Public editor: “stored” photos should be used in an appropriate context


Seven years ago, to illustrate an article on the international success of the Canada Goose jacket, the Star published a photo of several workers at the Toronto factory of this iconic global brand.

Can you imagine the surprise – and even the anger – of one of the women pictured in this 2013 image when she saw it published in the Star this week to illustrate a commercial column about the need for protection and financial assistance for vulnerable workers throughout this COVID -19 crisis?

“Excuse me, I have not consented or been notified that a photo of me was being used. I appreciate any additional information on how you were granted permission to post this message about myself and my colleagues”, the woman said as she contacted the Star to express her concerns over seeing a photo of herself, aged seven, posted on the Star’s website along with a column about the coronavirus.

Obviously, this photo was used entirely out of context. This woman and the other women shown in the photo have nothing to do with the current global pandemic. Selecting and publishing this image from the Star’s photo archive files to generically illustrate this week’s big story seems unfair to these clearly identifiable – but unnamed – women.

And, to compound that problem, there was nothing to tell readers that this was a stock photo taken in 2013. The photo’s caption simply referred to workers at the Toronto Canada Goose factory. By failing to provide this necessary context, it was an error of omission.

For me, there are two areas of concern here.

First, newsrooms must take great care in determining the images used to illustrate this global pandemic.

Second, there are the questions raised by the increasing use of “stock” file photos to illustrate stories at a time when the photos to be published are chosen by many people in the newsroom, not just one office. of dedicated photo editing as in the past before the economy of journalism led to cutbacks in editorial staff.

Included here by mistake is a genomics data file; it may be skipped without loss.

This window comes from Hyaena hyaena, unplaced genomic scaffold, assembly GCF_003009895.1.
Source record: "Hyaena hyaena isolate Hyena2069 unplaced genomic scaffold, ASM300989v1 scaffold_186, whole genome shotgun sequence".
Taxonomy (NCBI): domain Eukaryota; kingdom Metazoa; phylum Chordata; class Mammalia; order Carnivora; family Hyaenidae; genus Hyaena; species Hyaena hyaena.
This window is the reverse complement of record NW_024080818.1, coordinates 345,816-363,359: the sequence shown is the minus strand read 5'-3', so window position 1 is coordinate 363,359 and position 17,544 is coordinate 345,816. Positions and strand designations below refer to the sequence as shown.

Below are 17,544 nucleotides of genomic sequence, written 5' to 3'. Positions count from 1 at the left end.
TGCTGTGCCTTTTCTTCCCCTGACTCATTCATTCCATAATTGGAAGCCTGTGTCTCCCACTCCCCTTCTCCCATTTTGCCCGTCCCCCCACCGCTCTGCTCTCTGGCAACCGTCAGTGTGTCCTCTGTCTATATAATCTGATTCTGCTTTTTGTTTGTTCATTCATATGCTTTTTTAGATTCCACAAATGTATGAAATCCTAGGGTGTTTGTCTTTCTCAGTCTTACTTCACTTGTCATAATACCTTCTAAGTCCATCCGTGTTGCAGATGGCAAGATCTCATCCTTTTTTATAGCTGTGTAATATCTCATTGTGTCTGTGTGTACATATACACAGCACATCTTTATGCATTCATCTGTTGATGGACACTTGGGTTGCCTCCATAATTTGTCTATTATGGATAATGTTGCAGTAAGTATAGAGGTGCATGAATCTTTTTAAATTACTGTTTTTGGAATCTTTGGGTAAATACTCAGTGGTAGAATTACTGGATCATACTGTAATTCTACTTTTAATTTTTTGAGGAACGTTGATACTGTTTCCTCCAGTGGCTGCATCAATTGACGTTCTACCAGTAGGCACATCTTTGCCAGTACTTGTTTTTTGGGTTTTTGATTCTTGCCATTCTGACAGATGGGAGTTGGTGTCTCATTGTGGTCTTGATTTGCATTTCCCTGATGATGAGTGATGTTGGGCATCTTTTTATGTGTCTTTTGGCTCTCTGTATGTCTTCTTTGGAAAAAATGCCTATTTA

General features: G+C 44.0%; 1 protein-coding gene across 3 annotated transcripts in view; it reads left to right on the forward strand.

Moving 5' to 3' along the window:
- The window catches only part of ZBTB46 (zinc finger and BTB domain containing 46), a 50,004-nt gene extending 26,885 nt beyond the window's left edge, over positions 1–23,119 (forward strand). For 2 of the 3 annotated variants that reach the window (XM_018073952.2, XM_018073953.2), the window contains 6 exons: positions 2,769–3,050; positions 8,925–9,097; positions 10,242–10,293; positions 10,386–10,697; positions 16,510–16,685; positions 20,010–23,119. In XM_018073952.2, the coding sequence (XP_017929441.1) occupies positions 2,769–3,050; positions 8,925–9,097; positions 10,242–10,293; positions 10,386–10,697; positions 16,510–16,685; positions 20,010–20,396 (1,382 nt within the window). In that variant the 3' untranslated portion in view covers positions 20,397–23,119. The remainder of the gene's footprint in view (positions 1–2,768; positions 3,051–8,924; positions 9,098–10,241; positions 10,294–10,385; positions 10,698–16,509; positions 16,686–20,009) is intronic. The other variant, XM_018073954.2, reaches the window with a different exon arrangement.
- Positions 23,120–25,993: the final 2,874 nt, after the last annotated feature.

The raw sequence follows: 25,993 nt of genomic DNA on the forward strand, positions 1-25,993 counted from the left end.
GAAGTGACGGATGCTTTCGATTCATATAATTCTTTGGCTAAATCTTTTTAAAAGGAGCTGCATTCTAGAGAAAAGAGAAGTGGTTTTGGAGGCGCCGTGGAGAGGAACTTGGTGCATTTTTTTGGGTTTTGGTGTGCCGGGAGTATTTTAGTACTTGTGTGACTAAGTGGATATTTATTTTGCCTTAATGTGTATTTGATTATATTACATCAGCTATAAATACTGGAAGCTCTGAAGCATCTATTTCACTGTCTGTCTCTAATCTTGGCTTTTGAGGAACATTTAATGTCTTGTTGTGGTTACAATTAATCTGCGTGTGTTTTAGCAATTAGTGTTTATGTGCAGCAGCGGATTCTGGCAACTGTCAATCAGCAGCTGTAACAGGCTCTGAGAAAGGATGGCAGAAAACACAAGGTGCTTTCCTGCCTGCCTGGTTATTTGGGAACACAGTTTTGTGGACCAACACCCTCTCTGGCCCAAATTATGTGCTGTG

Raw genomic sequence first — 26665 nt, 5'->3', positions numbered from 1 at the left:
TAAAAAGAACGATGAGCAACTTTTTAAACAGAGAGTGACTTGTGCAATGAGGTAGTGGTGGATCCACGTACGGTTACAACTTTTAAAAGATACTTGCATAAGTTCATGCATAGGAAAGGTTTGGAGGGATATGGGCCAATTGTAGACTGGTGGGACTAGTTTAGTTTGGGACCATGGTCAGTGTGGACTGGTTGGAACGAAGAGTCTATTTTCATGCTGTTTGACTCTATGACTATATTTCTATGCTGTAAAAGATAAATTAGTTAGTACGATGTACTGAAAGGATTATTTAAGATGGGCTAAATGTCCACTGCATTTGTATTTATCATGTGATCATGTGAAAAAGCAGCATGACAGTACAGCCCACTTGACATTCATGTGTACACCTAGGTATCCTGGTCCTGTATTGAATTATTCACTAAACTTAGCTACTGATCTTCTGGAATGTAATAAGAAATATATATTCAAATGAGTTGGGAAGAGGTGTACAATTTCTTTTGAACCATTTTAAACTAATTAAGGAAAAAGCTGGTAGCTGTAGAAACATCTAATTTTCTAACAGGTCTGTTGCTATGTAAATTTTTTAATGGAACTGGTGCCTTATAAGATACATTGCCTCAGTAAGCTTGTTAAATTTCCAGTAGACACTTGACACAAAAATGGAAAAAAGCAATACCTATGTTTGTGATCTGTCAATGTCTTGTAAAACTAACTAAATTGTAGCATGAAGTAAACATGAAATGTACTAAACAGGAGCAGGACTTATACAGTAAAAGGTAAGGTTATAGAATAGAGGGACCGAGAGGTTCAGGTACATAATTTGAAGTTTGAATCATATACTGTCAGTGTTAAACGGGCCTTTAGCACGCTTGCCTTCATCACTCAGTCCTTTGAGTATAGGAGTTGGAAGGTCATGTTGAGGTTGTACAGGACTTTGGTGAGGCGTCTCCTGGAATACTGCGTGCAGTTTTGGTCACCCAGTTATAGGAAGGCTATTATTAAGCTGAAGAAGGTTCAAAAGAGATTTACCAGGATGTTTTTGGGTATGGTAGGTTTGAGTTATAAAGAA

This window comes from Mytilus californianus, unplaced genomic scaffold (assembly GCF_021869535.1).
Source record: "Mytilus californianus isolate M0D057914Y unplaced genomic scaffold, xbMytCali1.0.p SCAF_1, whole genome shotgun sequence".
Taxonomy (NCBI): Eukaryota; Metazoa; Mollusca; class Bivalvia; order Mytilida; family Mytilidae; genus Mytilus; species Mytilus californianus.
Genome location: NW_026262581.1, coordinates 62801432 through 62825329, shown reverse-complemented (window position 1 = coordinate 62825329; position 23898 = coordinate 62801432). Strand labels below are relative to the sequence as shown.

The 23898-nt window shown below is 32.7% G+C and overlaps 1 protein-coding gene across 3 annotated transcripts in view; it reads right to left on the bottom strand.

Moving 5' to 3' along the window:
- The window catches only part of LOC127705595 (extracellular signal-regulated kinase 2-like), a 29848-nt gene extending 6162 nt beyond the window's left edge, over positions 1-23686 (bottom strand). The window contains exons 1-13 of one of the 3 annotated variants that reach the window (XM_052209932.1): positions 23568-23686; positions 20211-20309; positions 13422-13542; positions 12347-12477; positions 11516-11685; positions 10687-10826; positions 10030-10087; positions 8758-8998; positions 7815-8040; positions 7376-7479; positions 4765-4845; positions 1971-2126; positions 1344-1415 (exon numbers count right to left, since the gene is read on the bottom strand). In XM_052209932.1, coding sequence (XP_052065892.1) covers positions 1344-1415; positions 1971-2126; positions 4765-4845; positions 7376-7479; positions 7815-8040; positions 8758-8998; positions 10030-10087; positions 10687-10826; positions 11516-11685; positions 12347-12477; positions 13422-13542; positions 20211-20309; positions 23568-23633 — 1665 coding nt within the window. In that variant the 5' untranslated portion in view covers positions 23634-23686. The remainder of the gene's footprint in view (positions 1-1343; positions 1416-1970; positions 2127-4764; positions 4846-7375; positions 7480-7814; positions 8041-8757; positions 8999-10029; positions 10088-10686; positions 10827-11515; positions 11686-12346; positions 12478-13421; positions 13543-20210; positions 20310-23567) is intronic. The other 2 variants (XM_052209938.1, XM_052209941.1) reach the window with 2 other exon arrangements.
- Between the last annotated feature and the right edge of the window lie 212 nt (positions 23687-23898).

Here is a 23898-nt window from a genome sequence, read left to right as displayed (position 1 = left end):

Images are important in telling the story of this pandemic. Indeed, as the cliché goes, a picture is worth a thousand words. In many cases, we know that readers see the image and scan the photo caption without ever reading the article. So context matters. Being aware of the stereotypes that images can create counts. The same goes for best practices for using images on all platforms, including social media posts.

This wasn’t the first photo issue we’ve dealt with regarding The Star’s COVID-19 coverage. Last weekend, the Star Twitter account tweeted an image of a masked Asian woman to illustrate a column about the postponement of the opening of the new James Bond film due to the coronavirus outbreak.

This is not in line with best practices for journalists suggested this week by the Asian American Journalists Association and the photo has been superseded. “We urge the media to pay attention to photos, context and choice of words surrounding #coronavirus. We caution against using images of people wearing face masks without proper context,” the AAJA says.

First Draft News, a global nonprofit that helps journalists provide trustworthy reporters, also addressed the issue of image use in its “Tips for Responsible Reporting on COVID-19” published this week. week. “Avoid stock images that fuel stereotypes or cause more panic,” he says.

Beyond the need for great responsibility in the use of the photo throughout this current global pandemic, the stock photo of the factory women – which was later removed from the article – raises more complex questions about the fairness, accuracy and transparency of the Star’s increasing use of classifying “stock” photographs to illustrate news and features.

Is it fair to post a photo of a person many years after it was taken and for entirely different reasons than it was originally taken? Should people identifiable in such photos be told – or give permission – for their photos to be used outside of the context for which they first agreed?

Admittedly, the Star owns the publishing rights to all photographs taken by its photographers, and it would be difficult, if not impossible, to obtain permission to publish these stock photos. Still, I have a lot of empathy for anyone who is shocked to see an image of themselves published in the Star with a story to which they have no connection.

These are the biggest questions the Star’s newsroom has to grapple with. In the meantime, making it clear to readers when an image is a “stock photo” and providing the fullest context of the circumstances and time that this image was taken is the right and accurate thing to do.


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